What’s success, anyway?

SCHEDULED: 2010-07-30 Fri 08:00

Cate Huston and I are figuring out happiness and success. She wonders if happiness inhibits success, and if that jolt of insecurity is necessary for greatness. I’m happy and successful, so I want to explore what that means, and if being content gets in the way of being great.

It seems like you need that kind of driving ambition in order to live the kind of life that gets written about in books. This is great. History has both happy geniuses and unhappy geniuses, although we tend to focus more on the unhappy geniuses. (Perhaps they make us feel better about ourselves?)

The language that we use to talk of happiness frames it as a pursuit, a goal. People dream of being happy. People work on being happy. People achieve happiness. Or they achieve their previously-set goals, only to find that the goalposts have moved. They thought they’d be happy with a hundred thousand dollars in the bank, and now they want a million.

What if happiness isn’t something to be pursued? What if it just is? What if you just are?

What if you accept the world as it is, and find your serenity and happiness in each moment? What if you don’t need to be entertained or loved each moment? What if you can find the grace in the pain and the joy of life?

I’m happy. Sometimes I’m annoyed on the surface, but I’m generally happy, and it’s fun to grow even happier–to get better at reflexive happy-do. I’m successful: I’m alive, I’m happy, and I love. (This is not dependent on being loved back, although that makes things even awesomer!)

Realization: Growth doesn’t stop when you’re doing well. Your questions change. Instead of asking, “Why does this suck?” or “How can I make this suck less?”, you ask, “How wonderful can it be? How can I help get there? How can I help more people experience this?”

A tangent: One of the interesting job openings at work is looking for people who want to challenge the status quo. Reflecting on that, I realized that my drive is different. I want to share the status quo, recognizing that there are many kinds of status quo. My status quo is that I’m happy, I have a wonderful life, and I work with an awesome organization. Within that organization, there are pockets of status quo like that. Within each person, there are moments like that. I want to bring out those moments. There will probably be resistance, even from people who already want to change, but we don’t have to be adversaries.

It’s different when you start from a perspective of abundance and love.

It will be an interesting experiment to see if I can keep this perspective through the years. Deepen it. Share it.

What’s success?

Dreaming, I could set my sights on a job title and climb the ladder; carve out a name for myself in history through endeavor; become a titan and create an empire. (It would be nice to be like Carnegie and plant libraries all over!) There are people with drive and ambition enough for that. People will do what needs to be done.

Maybe I will explore the little way, the ordinary life well-lived. As my parents’ example continues to teach me, you don’t need an Extraordinary Master Life Plan to make awesome things happen. My ordinary-but-awesome life so far is working well, although occasionally people need a reminder that these things are ordinary and doable.

So: success. What is it, anyway? If I can live, be happy, and share happiness, that should be pretty good. We can figure out how wonderful life can be (for as many people as possible) along the way.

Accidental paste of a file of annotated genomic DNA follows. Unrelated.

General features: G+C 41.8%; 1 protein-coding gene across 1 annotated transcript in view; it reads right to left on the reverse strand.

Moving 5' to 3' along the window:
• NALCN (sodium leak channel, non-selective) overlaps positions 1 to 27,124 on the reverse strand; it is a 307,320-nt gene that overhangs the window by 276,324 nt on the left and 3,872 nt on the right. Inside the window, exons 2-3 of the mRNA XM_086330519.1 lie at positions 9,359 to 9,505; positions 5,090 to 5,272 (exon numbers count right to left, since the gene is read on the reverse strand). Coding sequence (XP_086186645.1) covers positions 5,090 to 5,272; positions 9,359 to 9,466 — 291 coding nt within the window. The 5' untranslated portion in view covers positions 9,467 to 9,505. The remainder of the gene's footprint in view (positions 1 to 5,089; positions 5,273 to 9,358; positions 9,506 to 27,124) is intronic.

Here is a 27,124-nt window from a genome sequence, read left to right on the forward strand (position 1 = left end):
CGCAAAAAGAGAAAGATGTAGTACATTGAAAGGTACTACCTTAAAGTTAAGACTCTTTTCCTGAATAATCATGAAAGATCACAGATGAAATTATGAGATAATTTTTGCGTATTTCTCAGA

Hmm, time to read up on philosophy again. I need better words and perspectives to explore this! =)

2010-07-27 Tue 19:42

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  • Paul

    Your early comments sound a lot like Ekhart Tolle and his book “The Power of Now”

    Success = A job I enjoy and enough money to do the things I want when not working.

  • Interesting thought. I’ll play around with it a little: success is the ability to enjoy your work and your life. Or your work, really, as life is the wonderful work of being human… =)

  • What a great question to start the post: “She wonders if happiness inhibits success and if that jolt of insecurity is necessary for greatness”. A long standing question that I have personally pondered is… what trait makes a great person great? And, is that a trait that I am willing to work on? Your question brings in the issue of happiness which sums up an inner striving in the majority of people I have come across. But happiness is not a trait rather, a by-product of contentment, which you also talked about with great insight :D In regards to the trait that truly makes a person great, I would contemplate that it could be humility ;) Sacha, you inspire pure thought! Thanks again for your wonderful efforts!

  • All things considered, I’d rather be a happy achiever than a tragic achiever. ;) It clears a better path for people to take and makes it easier for them to surpass what I do.

  • Tragic achievement could never be a good thing in my mind. Thinking back on all the people that have had a major impact on my life, it is those with a passion for what they do! Those people may not have had roles or even be written about in history books, but they loved what they were doing and I responded. It may be so, that I even surpassed many of them ;) The question remains what is driving a person to tragically achieve and is it really a bad thing as I suggest?

  • Tragic achievement has its place. Many poets and writers were troubled, and the drama in their lives sharpened their thoughts. Even in computer science, people like Alan Turing led complicated lives. Sometimes you do what you can within the constraints of society or circumstance. It’s neither good nor bad, it just is.

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